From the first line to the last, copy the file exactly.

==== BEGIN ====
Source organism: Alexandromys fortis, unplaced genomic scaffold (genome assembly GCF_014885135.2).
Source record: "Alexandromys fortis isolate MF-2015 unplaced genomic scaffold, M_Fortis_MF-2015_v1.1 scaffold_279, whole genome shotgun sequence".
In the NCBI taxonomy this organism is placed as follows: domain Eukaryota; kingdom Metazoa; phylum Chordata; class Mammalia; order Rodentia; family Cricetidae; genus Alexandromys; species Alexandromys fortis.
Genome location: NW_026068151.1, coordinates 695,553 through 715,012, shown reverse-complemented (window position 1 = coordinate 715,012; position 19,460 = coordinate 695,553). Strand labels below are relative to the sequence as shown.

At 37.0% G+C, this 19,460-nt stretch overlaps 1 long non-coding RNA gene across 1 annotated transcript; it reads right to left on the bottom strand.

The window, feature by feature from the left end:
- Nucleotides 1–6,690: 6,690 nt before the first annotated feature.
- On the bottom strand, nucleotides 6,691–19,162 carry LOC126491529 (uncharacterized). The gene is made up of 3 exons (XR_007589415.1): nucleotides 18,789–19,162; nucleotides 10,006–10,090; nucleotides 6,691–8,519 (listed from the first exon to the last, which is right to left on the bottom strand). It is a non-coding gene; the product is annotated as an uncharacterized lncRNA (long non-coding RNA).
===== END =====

Source organism: Alexandromys fortis, unplaced genomic scaffold (genome assembly GCF_014885135.2).
Source record: "Alexandromys fortis isolate MF-2015 unplaced genomic scaffold, M_Fortis_MF-2015_v1.1 scaffold_279, whole genome shotgun sequence".
In the NCBI taxonomy this organism is placed as follows: domain Eukaryota; kingdom Metazoa; phylum Chordata; class Mammalia; order Rodentia; family Cricetidae; genus Alexandromys; species Alexandromys fortis.
Genome location: NW_026068151.1, coordinates 695,553 through 715,012, shown reverse-complemented (window position 1 = coordinate 715,012; position 19,460 = coordinate 695,553). Strand labels below are relative to the sequence as shown.

At 37.0% G+C, this 19,460-nt stretch overlaps 1 long non-coding RNA gene across 1 annotated transcript; it reads right to left on the bottom strand.

The window, feature by feature from the left end:
- Nucleotides 1–6,690: 6,690 nt before the first annotated feature.
- On the bottom strand, nucleotides 6,691–19,162 carry LOC126491529 (uncharacterized). The gene is made up of 3 exons (XR_007589415.1): nucleotides 18,789–19,162; nucleotides 10,006–10,090; nucleotides 6,691–8,519 (listed from the first exon to the last, which is right to left on the bottom strand). It is a non-coding gene; the product is annotated as an uncharacterized lncRNA (long non-coding RNA).